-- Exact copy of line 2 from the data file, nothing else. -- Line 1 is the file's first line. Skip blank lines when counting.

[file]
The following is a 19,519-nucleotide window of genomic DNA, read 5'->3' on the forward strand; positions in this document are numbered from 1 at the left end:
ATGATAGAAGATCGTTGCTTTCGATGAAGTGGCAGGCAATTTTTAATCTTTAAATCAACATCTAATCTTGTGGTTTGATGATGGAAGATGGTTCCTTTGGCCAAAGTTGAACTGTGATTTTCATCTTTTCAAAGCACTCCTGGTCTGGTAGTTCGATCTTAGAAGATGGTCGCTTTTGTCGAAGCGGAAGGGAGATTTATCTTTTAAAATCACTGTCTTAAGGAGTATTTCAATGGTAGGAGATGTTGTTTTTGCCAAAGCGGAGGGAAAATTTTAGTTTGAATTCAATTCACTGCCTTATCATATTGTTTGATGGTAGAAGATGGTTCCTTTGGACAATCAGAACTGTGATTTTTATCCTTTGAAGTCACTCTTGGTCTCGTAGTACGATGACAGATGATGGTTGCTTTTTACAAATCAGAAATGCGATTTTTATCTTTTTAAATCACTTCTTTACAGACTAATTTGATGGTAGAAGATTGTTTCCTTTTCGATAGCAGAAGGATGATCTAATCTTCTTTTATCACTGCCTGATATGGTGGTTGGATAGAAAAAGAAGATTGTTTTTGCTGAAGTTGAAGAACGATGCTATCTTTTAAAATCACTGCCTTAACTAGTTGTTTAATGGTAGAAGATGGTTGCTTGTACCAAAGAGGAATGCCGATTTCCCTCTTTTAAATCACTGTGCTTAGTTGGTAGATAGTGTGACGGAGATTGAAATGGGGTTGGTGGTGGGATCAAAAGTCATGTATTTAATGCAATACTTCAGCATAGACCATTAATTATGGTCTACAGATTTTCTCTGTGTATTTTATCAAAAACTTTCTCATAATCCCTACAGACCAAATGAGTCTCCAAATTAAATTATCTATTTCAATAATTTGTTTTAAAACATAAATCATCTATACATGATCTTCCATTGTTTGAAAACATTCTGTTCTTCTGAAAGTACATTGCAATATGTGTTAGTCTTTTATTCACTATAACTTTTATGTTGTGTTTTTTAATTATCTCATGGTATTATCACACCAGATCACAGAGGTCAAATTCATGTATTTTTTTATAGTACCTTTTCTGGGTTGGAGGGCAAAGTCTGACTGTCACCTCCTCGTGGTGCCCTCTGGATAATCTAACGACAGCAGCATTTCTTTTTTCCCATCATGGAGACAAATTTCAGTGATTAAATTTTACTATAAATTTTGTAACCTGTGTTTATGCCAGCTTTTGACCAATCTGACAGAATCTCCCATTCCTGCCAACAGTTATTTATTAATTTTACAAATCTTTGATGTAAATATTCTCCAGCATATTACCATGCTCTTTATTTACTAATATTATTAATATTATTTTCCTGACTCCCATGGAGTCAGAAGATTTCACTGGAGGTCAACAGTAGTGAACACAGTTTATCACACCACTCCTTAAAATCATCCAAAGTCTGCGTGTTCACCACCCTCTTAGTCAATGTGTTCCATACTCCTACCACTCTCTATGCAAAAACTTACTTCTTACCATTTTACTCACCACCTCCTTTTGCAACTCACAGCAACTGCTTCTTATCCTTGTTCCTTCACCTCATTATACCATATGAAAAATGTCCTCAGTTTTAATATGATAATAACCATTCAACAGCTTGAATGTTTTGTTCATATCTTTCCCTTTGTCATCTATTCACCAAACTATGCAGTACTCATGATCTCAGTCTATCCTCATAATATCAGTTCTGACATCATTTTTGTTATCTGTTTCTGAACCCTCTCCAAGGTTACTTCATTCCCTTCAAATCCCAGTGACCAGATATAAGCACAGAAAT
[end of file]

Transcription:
ATGATAGAAGATCGTTGCTTTCGATGAAGTGGCAGGCAATTTTTAATCTTTAAATCAACATCTAATCTTGTGGTTTGATGATGGAAGATGGTTCCTTTGGCCAAAGTTGAACTGTGATTTTCATCTTTTCAAAGCACTCCTGGTCTGGTAGTTCGATCTTAGAAGATGGTCGCTTTTGTCGAAGCGGAAGGGAGATTTATCTTTTAAAATCACTGTCTTAAGGAGTATTTCAATGGTAGGAGATGTTGTTTTTGCCAAAGCGGAGGGAAAATTTTAGTTTGAATTCAATTCACTGCCTTATCATATTGTTTGATGGTAGAAGATGGTTCCTTTGGACAATCAGAACTGTGATTTTTATCCTTTGAAGTCACTCTTGGTCTCGTAGTACGATGACAGATGATGGTTGCTTTTTACAAATCAGAAATGCGATTTTTATCTTTTTAAATCACTTCTTTACAGACTAATTTGATGGTAGAAGATTGTTTCCTTTTCGATAGCAGAAGGATGATCTAATCTTCTTTTATCACTGCCTGATATGGTGGTTGGATAGAAAAAGAAGATTGTTTTTGCTGAAGTTGAAGAACGATGCTATCTTTTAAAATCACTGCCTTAACTAGTTGTTTAATGGTAGAAGATGGTTGCTTGTACCAAAGAGGAATGCCGATTTCCCTCTTTTAAATCACTGTGCTTAGTTGGTAGATAGTGTGACGGAGATTGAAATGGGGTTGGTGGTGGGATCAAAAGTCATGTATTTAATGCAATACTTCAGCATAGACCATTAATTATGGTCTACAGATTTTCTCTGTGTATTTTATCAAAAACTTTCTCATAATCCCTACAGACCAAATGAGTCTCCAAATTAAATTATCTATTTCAATAATTTGTTTTAAAACATAAATCATCTATACATGATCTTCCATTGTTTGAAAACATTCTGTTCTTCTGAAAGTACATTGCAATATGTGTTAGTCTTTTATTCACTATAACTTTTATGTTGTGTTTTTTAATTATCTCATGGTATTATCACACCAGATCACAGAGGTCAAATTCATGTATTTTTTTATAGTACCTTTTCTGGGTTGGAGGGCAAAGTCTGACTGTCACCTCCTCGTGGTGCCCTCTGGATAATCTAACGACAGCAGCATTTCTTTTTTCCCATCATGGAGACAAATTTCAGTGATTAAATTTTACTATAAATTTTGTAACCTGTGTTTATGCCAGCTTTTGACCAATCTGACAGAATCTCCCATTCCTGCCAACAGTTATTTATTAATTTTACAAATCTTTGATGTAAATATTCTCCAGCATATTACCATGCTCTTTATTTACTAATATTATTAATATTATTTTCCTGACTCCCATGGAGTCAGAAGATTTCACTGGAGGTCAACAGTAGTGAACACAGTTTATCACACCACTCCTTAAAATCATCCAAAGTCTGCGTGTTCACCACCCTCTTAGTCAATGTGTTCCATACTCCTACCACTCTCTATGCAAAAACTTACTTCTTACCATTTTACTCACCACCTCCTTTTGCAACTCACAGCAACTGCTTCTTATCCTTGTTCCTTCACCTCATTATACCATATGAAAAATGTCCTCAGTTTTAATATGATAATAACCATTCAACAGCTTGAATGTTTTGTTCATATCTTTCCCTTTGTCATCTATTCACCAAACTATGCAGTACTCATGATCTCAGTCTATCCTCATAATATCAGTTCTGACATCATTTTTGTTATCTGTTTCTGAACCCTCTCCAAGGTTACTTCATTCCCTTCAAATCCCAGTGACCAGATATAAGCACAGAAAT